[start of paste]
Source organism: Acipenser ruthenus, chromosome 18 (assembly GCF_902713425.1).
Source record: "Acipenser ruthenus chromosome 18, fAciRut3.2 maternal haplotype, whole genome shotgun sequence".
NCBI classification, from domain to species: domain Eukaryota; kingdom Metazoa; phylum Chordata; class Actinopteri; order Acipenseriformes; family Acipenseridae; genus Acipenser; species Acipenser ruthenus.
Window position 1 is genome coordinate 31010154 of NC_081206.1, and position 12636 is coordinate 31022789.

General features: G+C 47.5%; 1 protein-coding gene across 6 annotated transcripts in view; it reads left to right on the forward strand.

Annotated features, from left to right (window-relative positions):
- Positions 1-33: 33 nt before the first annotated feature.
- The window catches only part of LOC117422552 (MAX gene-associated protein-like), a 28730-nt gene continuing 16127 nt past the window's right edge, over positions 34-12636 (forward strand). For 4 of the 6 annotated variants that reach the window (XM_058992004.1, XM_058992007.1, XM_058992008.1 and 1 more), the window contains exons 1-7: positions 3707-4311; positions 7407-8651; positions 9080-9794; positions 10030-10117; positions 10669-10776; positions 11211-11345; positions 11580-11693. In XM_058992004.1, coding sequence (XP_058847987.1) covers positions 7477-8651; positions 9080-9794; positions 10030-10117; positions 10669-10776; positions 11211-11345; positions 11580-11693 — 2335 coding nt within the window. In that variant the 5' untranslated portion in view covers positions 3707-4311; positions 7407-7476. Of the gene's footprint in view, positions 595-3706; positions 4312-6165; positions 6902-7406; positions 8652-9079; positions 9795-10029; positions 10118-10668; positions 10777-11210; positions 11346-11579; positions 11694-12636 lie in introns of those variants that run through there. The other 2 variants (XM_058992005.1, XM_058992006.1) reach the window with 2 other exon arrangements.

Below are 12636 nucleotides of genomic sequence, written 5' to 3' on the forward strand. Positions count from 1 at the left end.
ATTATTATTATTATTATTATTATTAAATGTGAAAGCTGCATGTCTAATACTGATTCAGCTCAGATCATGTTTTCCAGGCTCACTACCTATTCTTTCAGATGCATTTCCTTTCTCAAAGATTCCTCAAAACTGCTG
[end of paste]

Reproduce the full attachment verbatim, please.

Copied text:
Source organism: Acipenser ruthenus, chromosome 18 (assembly GCF_902713425.1).
Source record: "Acipenser ruthenus chromosome 18, fAciRut3.2 maternal haplotype, whole genome shotgun sequence".
NCBI classification, from domain to species: domain Eukaryota; kingdom Metazoa; phylum Chordata; class Actinopteri; order Acipenseriformes; family Acipenseridae; genus Acipenser; species Acipenser ruthenus.
Window position 1 is genome coordinate 31010154 of NC_081206.1, and position 12636 is coordinate 31022789.

General features: G+C 47.5%; 1 protein-coding gene across 6 annotated transcripts in view; it reads left to right on the forward strand.

Annotated features, from left to right (window-relative positions):
- Positions 1-33: 33 nt before the first annotated feature.
- The window catches only part of LOC117422552 (MAX gene-associated protein-like), a 28730-nt gene continuing 16127 nt past the window's right edge, over positions 34-12636 (forward strand). For 4 of the 6 annotated variants that reach the window (XM_058992004.1, XM_058992007.1, XM_058992008.1 and 1 more), the window contains exons 1-7: positions 3707-4311; positions 7407-8651; positions 9080-9794; positions 10030-10117; positions 10669-10776; positions 11211-11345; positions 11580-11693. In XM_058992004.1, coding sequence (XP_058847987.1) covers positions 7477-8651; positions 9080-9794; positions 10030-10117; positions 10669-10776; positions 11211-11345; positions 11580-11693 — 2335 coding nt within the window. In that variant the 5' untranslated portion in view covers positions 3707-4311; positions 7407-7476. Of the gene's footprint in view, positions 595-3706; positions 4312-6165; positions 6902-7406; positions 8652-9079; positions 9795-10029; positions 10118-10668; positions 10777-11210; positions 11346-11579; positions 11694-12636 lie in introns of those variants that run through there. The other 2 variants (XM_058992005.1, XM_058992006.1) reach the window with 2 other exon arrangements.

Below are 12636 nucleotides of genomic sequence, written 5' to 3' on the forward strand. Positions count from 1 at the left end.
ATTATTATTATTATTATTATTATTAAATGTGAAAGCTGCATGTCTAATACTGATTCAGCTCAGATCATGTTTTCCAGGCTCACTACCTATTCTTTCAGATGCATTTCCTTTCTCAAAGATTCCTCAAAACTGCTG